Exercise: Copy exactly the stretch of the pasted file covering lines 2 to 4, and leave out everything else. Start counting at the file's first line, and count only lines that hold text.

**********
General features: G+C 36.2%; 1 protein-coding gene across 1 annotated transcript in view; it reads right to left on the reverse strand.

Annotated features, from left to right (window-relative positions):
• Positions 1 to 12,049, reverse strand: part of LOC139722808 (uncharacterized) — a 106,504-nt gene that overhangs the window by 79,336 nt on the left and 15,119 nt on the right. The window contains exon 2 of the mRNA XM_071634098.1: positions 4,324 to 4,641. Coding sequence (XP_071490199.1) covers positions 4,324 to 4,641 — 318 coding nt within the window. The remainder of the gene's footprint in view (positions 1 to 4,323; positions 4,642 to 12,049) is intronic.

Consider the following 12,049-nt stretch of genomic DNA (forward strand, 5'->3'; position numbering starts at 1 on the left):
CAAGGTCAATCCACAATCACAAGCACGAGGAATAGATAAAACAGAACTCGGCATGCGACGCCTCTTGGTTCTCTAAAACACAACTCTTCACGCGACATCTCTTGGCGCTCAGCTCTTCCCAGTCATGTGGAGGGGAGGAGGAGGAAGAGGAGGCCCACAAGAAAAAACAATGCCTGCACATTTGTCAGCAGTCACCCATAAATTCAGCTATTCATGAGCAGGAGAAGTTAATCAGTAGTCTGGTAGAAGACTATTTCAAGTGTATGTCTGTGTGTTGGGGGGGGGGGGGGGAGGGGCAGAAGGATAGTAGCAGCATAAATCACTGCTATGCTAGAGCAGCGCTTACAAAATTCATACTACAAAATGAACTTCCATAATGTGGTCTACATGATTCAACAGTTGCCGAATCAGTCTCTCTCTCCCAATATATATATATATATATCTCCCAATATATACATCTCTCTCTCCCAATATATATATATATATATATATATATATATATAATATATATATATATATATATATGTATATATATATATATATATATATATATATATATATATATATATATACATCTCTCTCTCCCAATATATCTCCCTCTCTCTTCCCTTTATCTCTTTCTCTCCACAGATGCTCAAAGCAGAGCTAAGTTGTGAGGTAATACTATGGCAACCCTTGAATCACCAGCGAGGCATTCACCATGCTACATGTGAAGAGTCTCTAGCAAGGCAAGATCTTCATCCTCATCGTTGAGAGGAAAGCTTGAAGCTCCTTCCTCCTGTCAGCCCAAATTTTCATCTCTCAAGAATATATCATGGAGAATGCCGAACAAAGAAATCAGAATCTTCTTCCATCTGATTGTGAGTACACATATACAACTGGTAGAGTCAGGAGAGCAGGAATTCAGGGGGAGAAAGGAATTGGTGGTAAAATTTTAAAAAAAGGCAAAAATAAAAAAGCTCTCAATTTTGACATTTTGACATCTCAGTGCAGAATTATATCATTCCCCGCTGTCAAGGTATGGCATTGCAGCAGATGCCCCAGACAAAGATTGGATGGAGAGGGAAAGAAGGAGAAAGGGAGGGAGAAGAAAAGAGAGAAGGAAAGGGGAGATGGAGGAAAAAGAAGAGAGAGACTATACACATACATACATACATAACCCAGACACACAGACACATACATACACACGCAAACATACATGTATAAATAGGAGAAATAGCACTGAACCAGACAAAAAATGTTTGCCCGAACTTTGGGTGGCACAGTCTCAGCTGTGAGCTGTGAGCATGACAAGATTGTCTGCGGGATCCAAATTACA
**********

Annotated features, from left to right (window-relative positions):
• Positions 1 to 12,049, reverse strand: part of LOC139722808 (uncharacterized) — a 106,504-nt gene that overhangs the window by 79,336 nt on the left and 15,119 nt on the right. The window contains exon 2 of the mRNA XM_071634098.1: positions 4,324 to 4,641. Coding sequence (XP_071490199.1) covers positions 4,324 to 4,641 — 318 coding nt within the window. The remainder of the gene's footprint in view (positions 1 to 4,323; positions 4,642 to 12,049) is intronic.

Consider the following 12,049-nt stretch of genomic DNA (forward strand, 5'->3'; position numbering starts at 1 on the left):